Zainah Anwar (Islamic Feminist)
Zainah Anwar’s great grandfather, an Islamic scholar who divided his time between Saudi Arabia and Malaysia, married an Abyssinian slave girl he bought in Mecca.
Her grandfather had a total of seven wives (not all at the same time).
She says her mother waited on her father hand and foot, and her brother never did a lick of housework – not the kind of family history one might expect to produce an Islamic feminist activist.
Or perhaps it is. Amazing women flourish in all kinds of interesting environements...
One thing is certain, Anwar has strong views on how Muslim women should be treated in the context of Muslim communities, and the religion that dictates how they function.
The way she sees it, things must change significantly to address a whole slew of issues (such as polygamy, domestic violence and freedom of expression), that she believes create inequalities between men and women in Islam.
Her views (shared with me in a half hour conversation in Kuala Lumpur in 2009), and which may Muslims might find controversial, don’t endear her to some of the Islamic powers that be.
But that doesn’t phase her in the least.
“This work is not for the fainthearted,” she says. “If you can’t handle controversy and you get depressed because people are attacking you, then you can’t do this kind of work. You must expect to be attacked, to be criticized, and to be called anti-God and anti-Islam.”
She says it’s natural for men to resist the kinds of changes she feels are required.
“Men have been privileged for thousands of years,” she says. “Why would they want to lose that privilege without a fight? Using religion to sanctify that privilege is a powerful tool in a society where religion matters.”
Sisters in Islam
A native Malaysian, and a Muslim of course, Anwar worked as researcher and journalist in her twenties and early thirties before becoming a mostly full-time feminist and human rights activist in an Islamic context.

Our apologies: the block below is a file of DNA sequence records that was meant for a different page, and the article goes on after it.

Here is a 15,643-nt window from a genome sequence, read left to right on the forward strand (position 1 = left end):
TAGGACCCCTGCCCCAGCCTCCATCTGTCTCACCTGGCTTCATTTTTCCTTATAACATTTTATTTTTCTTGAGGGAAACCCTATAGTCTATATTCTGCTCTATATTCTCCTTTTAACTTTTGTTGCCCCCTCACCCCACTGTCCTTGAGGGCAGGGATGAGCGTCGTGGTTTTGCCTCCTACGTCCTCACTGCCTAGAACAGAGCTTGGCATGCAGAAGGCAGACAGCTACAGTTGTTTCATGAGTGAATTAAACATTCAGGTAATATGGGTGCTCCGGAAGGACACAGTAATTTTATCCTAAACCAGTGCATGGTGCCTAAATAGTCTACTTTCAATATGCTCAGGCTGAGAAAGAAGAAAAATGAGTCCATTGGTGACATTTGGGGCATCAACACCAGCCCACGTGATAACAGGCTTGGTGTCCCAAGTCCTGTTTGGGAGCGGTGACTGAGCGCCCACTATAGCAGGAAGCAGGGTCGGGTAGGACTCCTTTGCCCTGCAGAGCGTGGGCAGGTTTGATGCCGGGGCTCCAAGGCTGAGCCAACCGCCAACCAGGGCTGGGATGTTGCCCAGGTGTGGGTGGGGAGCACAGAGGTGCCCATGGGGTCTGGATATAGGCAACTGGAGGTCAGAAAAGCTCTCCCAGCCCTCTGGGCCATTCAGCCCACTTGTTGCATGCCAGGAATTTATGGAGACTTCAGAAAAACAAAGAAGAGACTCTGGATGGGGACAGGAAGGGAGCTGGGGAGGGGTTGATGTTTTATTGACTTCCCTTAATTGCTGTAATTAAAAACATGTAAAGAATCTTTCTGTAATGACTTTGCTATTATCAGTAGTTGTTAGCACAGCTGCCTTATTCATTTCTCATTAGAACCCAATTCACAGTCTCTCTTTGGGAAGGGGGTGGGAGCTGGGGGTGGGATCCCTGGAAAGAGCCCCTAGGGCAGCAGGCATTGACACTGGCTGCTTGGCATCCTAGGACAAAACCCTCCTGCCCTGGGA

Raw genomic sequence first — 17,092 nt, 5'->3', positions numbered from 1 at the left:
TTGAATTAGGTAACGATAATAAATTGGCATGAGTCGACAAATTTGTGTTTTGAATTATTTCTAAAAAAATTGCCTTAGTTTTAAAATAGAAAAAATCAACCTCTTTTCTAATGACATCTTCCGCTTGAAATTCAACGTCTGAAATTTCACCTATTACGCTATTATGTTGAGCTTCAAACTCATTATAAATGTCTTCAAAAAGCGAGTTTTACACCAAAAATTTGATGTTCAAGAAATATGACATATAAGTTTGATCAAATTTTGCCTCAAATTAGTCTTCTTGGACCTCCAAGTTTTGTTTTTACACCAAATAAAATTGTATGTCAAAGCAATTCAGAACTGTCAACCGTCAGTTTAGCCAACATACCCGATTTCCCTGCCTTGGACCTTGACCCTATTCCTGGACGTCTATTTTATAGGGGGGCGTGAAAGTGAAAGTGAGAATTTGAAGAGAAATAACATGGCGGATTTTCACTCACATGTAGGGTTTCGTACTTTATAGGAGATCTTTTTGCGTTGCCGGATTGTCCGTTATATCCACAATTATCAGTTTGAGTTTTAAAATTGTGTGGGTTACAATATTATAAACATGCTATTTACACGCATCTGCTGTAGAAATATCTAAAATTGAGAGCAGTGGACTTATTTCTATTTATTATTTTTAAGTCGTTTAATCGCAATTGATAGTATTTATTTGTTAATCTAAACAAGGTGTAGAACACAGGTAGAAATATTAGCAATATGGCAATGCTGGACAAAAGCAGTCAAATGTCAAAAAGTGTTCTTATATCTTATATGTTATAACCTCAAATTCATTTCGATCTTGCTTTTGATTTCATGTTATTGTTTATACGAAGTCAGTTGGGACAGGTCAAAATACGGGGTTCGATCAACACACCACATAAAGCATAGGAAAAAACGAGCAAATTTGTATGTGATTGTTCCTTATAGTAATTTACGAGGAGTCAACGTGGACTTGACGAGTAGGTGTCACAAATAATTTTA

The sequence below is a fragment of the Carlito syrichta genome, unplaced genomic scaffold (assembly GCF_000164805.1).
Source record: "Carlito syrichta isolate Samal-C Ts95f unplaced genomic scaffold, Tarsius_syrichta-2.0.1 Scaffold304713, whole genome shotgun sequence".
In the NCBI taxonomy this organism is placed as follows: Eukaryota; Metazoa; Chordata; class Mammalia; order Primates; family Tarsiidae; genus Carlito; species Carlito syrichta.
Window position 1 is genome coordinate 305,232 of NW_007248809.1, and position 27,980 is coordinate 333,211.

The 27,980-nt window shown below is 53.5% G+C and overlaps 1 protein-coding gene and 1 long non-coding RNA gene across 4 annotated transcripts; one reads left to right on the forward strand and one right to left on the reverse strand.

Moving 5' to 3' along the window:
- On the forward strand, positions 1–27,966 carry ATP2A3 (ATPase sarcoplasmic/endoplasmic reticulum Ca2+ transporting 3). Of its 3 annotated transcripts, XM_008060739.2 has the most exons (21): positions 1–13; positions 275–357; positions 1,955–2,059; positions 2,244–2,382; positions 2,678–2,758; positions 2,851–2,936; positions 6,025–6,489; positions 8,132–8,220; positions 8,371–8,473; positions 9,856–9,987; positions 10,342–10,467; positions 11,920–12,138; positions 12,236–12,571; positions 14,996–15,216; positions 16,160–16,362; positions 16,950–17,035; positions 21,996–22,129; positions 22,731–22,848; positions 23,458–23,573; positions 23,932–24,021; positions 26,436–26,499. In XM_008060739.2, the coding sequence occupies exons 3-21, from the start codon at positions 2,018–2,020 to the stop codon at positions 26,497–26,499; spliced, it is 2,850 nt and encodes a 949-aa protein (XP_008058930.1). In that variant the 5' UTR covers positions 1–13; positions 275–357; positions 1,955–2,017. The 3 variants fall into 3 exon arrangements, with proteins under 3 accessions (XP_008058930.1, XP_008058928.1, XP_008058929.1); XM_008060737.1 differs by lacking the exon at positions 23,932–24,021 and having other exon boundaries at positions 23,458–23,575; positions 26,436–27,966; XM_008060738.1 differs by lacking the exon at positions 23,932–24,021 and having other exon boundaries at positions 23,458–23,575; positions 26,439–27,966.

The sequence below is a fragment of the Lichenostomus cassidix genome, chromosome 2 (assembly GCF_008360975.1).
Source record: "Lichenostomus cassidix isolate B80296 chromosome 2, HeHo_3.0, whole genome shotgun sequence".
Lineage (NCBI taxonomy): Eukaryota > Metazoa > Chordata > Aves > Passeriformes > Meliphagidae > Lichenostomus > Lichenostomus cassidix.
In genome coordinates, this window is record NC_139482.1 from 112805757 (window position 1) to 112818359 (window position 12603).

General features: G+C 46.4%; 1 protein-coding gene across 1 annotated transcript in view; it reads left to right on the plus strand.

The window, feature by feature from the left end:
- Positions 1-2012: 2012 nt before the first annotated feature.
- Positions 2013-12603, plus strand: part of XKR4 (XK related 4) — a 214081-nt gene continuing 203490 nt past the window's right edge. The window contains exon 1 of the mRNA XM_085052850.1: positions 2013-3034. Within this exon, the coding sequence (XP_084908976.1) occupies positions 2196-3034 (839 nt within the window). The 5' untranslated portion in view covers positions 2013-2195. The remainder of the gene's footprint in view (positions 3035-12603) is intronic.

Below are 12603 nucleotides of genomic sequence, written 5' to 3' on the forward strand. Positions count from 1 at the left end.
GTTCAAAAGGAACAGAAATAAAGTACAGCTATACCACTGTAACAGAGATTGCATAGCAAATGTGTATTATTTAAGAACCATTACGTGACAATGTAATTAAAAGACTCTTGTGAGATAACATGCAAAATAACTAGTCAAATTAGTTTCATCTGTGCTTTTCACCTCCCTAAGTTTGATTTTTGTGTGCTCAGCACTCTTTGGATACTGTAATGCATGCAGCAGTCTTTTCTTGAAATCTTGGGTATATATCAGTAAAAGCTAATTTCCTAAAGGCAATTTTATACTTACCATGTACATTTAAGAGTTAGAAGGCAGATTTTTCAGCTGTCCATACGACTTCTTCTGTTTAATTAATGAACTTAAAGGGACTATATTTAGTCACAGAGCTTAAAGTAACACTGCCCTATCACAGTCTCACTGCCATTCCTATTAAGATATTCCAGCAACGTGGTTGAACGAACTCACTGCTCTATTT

She is one of eight founding members of Sisters in Islam, a Malaysia-based organization dedicated to studying women’s rights in Islam, and to stopping the use of Islam to discriminate against women.
The group started meeting in 1987, and became a public voice in a letter to the editor in 1990. Supported by funding from around the world, Sisters in Islam has since become a significant voice for Muslim women in Malaysia.
It provides services such as public education and training in women’s rights in Islam. It has a research unit that is currently conducting a four-year study, including a major national survey, on polygamy and the family, and provides support and advice with respect to legal issues to 700 – 800 women each year.
Musawah: For Justice and Equality
Anwar retired as Executive Director of Sisters in Islam in 2009, and spearhead a new project called Musawah, which began with an idea to bring together women’s groups in Muslim countries, and seems to be turning into an international movement for justice and equality in Muslim families.
Also in 2009, Musawah welcomed more than 200 women from 47 countries at its first five-day international conference in Kuala Lumpur. If the media coverage is anything to go by, the event was a major success. (Some of the articles are shocking, others are fascinating. Either way, they are surely worth a look.)
The goal of the conference was to bring Muslim women together to develop an international voice to resist the potential return to more conservative laws and policies in some Muslim countries, and to generate some momentum for more law reform internationally.
According to Anwar, the tremendous energy, optimism, spirit, and response generated by the conference is testament to the fact that re-evaluating the nature of women’s rights in Islam is an idea whose time has come.
Being a non-Muslim, it's not my place to comment on these things. But I wonder what other Muslim women think...?
Click on the play bar to hear the thought-provoking 30-minute interview.
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